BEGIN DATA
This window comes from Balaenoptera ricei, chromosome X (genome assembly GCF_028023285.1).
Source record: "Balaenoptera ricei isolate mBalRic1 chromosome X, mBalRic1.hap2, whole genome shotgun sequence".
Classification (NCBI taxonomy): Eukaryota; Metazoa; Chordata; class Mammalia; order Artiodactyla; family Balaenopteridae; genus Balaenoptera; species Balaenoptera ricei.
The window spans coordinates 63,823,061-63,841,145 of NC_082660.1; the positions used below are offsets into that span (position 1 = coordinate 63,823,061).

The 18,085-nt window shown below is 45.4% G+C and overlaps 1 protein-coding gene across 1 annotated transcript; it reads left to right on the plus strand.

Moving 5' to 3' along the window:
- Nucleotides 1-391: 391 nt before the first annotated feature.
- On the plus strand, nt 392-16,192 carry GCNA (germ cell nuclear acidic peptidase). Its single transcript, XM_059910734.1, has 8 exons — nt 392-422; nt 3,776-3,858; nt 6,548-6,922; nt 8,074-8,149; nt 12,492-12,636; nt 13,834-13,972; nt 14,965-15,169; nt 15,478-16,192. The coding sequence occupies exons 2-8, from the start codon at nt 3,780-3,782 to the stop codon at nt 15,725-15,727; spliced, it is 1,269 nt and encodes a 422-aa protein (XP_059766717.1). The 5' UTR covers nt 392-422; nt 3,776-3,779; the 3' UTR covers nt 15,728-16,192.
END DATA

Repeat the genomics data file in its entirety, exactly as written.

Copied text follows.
This window comes from Balaenoptera ricei, chromosome X (genome assembly GCF_028023285.1).
Source record: "Balaenoptera ricei isolate mBalRic1 chromosome X, mBalRic1.hap2, whole genome shotgun sequence".
Classification (NCBI taxonomy): Eukaryota; Metazoa; Chordata; class Mammalia; order Artiodactyla; family Balaenopteridae; genus Balaenoptera; species Balaenoptera ricei.
The window spans coordinates 63,823,061-63,841,145 of NC_082660.1; the positions used below are offsets into that span (position 1 = coordinate 63,823,061).

The 18,085-nt window shown below is 45.4% G+C and overlaps 1 protein-coding gene across 1 annotated transcript; it reads left to right on the plus strand.

Moving 5' to 3' along the window:
- Nucleotides 1-391: 391 nt before the first annotated feature.
- On the plus strand, nt 392-16,192 carry GCNA (germ cell nuclear acidic peptidase). Its single transcript, XM_059910734.1, has 8 exons — nt 392-422; nt 3,776-3,858; nt 6,548-6,922; nt 8,074-8,149; nt 12,492-12,636; nt 13,834-13,972; nt 14,965-15,169; nt 15,478-16,192. The coding sequence occupies exons 2-8, from the start codon at nt 3,780-3,782 to the stop codon at nt 15,725-15,727; spliced, it is 1,269 nt and encodes a 422-aa protein (XP_059766717.1). The 5' UTR covers nt 392-422; nt 3,776-3,779; the 3' UTR covers nt 15,728-16,192.